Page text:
SOTA 5B/CY-021: Zalakas

I expected the sun to make the day difficult in terms of mid-Summer Cyprus heat, but I had not planned on having such poor propagation conditions, which I blame on a coronal hole stirring up the magnetosphere. In almost two hours on this summit I barely managed to get the bare minimum four contacts required for a valid activation (merci à F8DGF et F5LKW qui m’en ont sauvé la peau).

The final antenna configuration late in the day on 17 meters. The bush at left was the “operating position”.

This site is north of Limassol, so it would be a good destination for anyone based there. It was about an hour and half ride for me coming from near Nicosia. My GPS got me most of the way there. On the aerial photo below, it took me to 34.8392142,32.9350767, where the red line meets the yellow line. The yellow route then continues towards the summit. The portion south of the summit runs through vineries, so the roads are fine. Near the summit, they are gravel with some moderately deep dips, so if you want to take the car as close as possible, it should have high clearance.

The route to the summit

There is a broad area to one side of the road (“P”, above) where I parked. The walk to the peak is not bad from there, but you could take a car just a bit further and park on the west side of the path. I wouldn’t go beyond that with the car. The little path to the peak seen on the aerial photo is definitely a foot path and the wider path heading eastward is rough and there is not a good place to turn around; also, that path does not climb and would take you away from the peak.

My parking spot

The path to the peak is rocky and the very peak itself is bare and sandy with some shrubs. I carted my BuddiPole set up to the top of the hill and set it up because none of the shrubs are large enough to support an antenna; also, there is nothing up there to which a pole could be lashed, so guy lines are essential.

Initial set up with BuddiPole mast holding up an end-fed antenna.

I had timed arrival for mid-afternoon so the sun was not directly overhead, I cannot say the bushes provided much shade. My brain had melted by the time I lugged everything to the top, so I set up the Buddipole tripod and mast. I did not want to cook further while I fiddled with the dipole arms, so I just clipped an end-fed antenna to the top and operated it as a sloper from the bushes.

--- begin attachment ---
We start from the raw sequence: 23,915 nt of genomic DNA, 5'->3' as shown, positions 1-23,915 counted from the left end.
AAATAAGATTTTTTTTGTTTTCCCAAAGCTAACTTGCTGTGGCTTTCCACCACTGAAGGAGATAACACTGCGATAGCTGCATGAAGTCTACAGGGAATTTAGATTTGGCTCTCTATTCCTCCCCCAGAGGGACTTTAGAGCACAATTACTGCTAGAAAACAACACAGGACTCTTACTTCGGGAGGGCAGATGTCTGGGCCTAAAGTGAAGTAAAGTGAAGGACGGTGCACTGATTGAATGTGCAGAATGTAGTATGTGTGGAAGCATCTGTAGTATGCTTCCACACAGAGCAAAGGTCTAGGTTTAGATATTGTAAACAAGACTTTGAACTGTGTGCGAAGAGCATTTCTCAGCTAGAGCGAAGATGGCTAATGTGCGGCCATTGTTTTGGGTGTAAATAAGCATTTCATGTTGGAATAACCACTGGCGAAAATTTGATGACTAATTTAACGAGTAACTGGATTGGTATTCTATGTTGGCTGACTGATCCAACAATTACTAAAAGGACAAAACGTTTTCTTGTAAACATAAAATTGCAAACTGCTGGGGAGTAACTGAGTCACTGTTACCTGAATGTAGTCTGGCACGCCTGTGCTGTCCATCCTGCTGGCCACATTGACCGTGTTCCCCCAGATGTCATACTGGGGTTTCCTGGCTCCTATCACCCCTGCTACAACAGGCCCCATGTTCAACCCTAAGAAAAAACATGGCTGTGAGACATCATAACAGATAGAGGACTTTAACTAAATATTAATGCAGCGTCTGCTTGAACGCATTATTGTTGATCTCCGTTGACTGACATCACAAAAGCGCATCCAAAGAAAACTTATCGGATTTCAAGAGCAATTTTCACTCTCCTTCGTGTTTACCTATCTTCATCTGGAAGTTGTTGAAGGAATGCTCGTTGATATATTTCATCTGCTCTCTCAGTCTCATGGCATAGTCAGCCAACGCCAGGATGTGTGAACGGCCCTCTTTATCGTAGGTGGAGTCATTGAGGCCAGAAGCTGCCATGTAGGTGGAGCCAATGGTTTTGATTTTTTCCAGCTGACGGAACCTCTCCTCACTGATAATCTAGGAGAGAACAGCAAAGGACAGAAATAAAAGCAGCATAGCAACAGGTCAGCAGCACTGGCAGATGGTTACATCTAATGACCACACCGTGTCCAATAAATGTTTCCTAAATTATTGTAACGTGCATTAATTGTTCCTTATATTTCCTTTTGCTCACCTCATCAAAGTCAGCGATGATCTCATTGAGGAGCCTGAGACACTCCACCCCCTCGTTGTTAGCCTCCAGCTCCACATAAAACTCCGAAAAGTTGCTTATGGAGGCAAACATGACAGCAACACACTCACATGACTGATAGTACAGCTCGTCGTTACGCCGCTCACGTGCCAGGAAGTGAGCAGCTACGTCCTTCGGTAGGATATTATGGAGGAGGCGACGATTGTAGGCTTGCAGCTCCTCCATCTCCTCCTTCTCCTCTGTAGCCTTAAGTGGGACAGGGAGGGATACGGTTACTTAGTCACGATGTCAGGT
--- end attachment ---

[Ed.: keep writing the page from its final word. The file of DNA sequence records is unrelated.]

Twenty meters sounded surprisingly dead, so much so that I check that I had the right antenna port on the radio selected. I sent out a few CQs and heard nothing back. Finally, I got a reply from a Russian station. After more fruitless calling, I spun the dialed and tried pouncing on a few station. About twenty minutes later, I managed to get a Russian special event station.

Cell phone reception was marginal (Cyta network) in this location, but eventually I was able tell that my signal was not hitting the reverse beacon network at all. A self-spot did no good. Similar on 40 meters and 10 meters. Incidentally, background noise was unusually high on 10 meters. Typically, with this set up, I am heard by at least a few monitoring stations on 20 meters.

I drank the last of my water and decided that I was not going to leave without a valid activation. I bit the bullet and tuned up the BuddiPole on 17 meters. No messing around this time: I self-spotted and was rewarded quickly with two calls from France. I kept at it for a while more, but heard nothing. Baked, thirsty, and tired, I called it a day and packed everything up.

If I were to activate this peak again, I would not skimp on the antenna. There is a taller hill to the NW with some radomes on it. That may be the source of interference on 10m but it also likely blocks the direct low angle path towards many SOTA operators in Europe. Mostly, though, I think propagation was just not favorable today.

The whole area around the peak is a designated wildlife area (although occasional shotgun shells on the ground suggest that this is not universally obeyed).

Leave a Reply

Your email address will not be published. Required fields are marked *

This site uses Akismet to reduce spam. Learn how your comment data is processed.